Report: Copper theft threatens infrastructure
The theft of everything copper has been on the rise and is threatening critical U.S. infrastructure, concludes a new FBI report. The threat may have been diminishing even as the report was being written, however.
A tremendous increase in the value of copper encouraged the widespread theft of copper items, everything from manhole covers to public statuary to wiring and cell towers, which has been a growing concern of public utilities and communications companies.
Copper prices reached an all-time high of $4.26 per pound in May, due to a combination of growing demand and tightening supply. The cost began to erode shortly thereafter, however, and as the recession grew deeper, began to plunge. It closed at $1.50 yesterday, and some analysts expect it could go as low as $1/lb.
Reporting relative to the impact of copper thefts on U.S. critical infrastructure was derived from the FBI and open sources. The FBI has high confidence that the FBI source reporting used to prepare the assessment is reliable. The FBI also has high confidence in the reliability of information derived from open-source reporting.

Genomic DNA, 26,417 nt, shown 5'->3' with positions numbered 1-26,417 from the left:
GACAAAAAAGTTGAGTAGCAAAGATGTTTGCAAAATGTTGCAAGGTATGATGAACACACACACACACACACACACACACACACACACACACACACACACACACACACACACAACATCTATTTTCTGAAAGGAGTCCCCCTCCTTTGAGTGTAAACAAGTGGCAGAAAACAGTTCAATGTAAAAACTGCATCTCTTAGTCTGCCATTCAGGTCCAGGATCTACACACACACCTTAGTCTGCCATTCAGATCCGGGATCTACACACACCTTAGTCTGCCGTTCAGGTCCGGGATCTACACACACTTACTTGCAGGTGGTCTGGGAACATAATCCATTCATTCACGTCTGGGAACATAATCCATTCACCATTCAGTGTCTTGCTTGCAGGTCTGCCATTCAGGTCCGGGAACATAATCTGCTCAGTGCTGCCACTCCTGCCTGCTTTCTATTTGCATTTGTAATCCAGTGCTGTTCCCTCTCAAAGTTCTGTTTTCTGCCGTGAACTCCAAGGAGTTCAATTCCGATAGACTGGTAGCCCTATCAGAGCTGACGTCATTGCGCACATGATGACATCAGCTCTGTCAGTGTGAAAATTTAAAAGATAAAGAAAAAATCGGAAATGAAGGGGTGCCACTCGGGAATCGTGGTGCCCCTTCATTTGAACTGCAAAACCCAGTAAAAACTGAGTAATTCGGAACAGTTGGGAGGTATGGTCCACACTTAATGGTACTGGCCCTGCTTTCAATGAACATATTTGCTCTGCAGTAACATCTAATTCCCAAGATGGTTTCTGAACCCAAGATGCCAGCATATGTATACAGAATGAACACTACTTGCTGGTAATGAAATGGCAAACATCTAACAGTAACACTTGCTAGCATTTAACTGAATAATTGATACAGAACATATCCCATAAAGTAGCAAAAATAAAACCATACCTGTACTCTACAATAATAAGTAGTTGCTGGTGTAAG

The report notes that on April 4, five tornado warning sirens in the Jackson, Miss., area did not warn residents of an approaching tornado because copper thieves had stripped the sirens of copper wiring, thus rendering them inoperable.
Despite the sudden drop in prices, global demand is likely to regain strength as the world economy recovers.
The report states that industry officials have taken some countermeasures to address the copper theft problem. “These include the installment of physical and technological security measures, increased collaboration among the various industry sectors, and the development of law enforcement partnerships.”
The report goes on to say: “Many states are also taking countermeasures by enacting or enhancing legislation regulating the scrap industry – to include increased recordkeeping and penalties for copper theft and noncompliant scrap dealers. However, there are limited resources available to enforce these laws, and a very small percentage of perpetrators are arrested and convicted. Additionally, as copper thefts are typically addressed as misdemeanors, those individuals convicted pay relatively low fines and serve short prison terms.”
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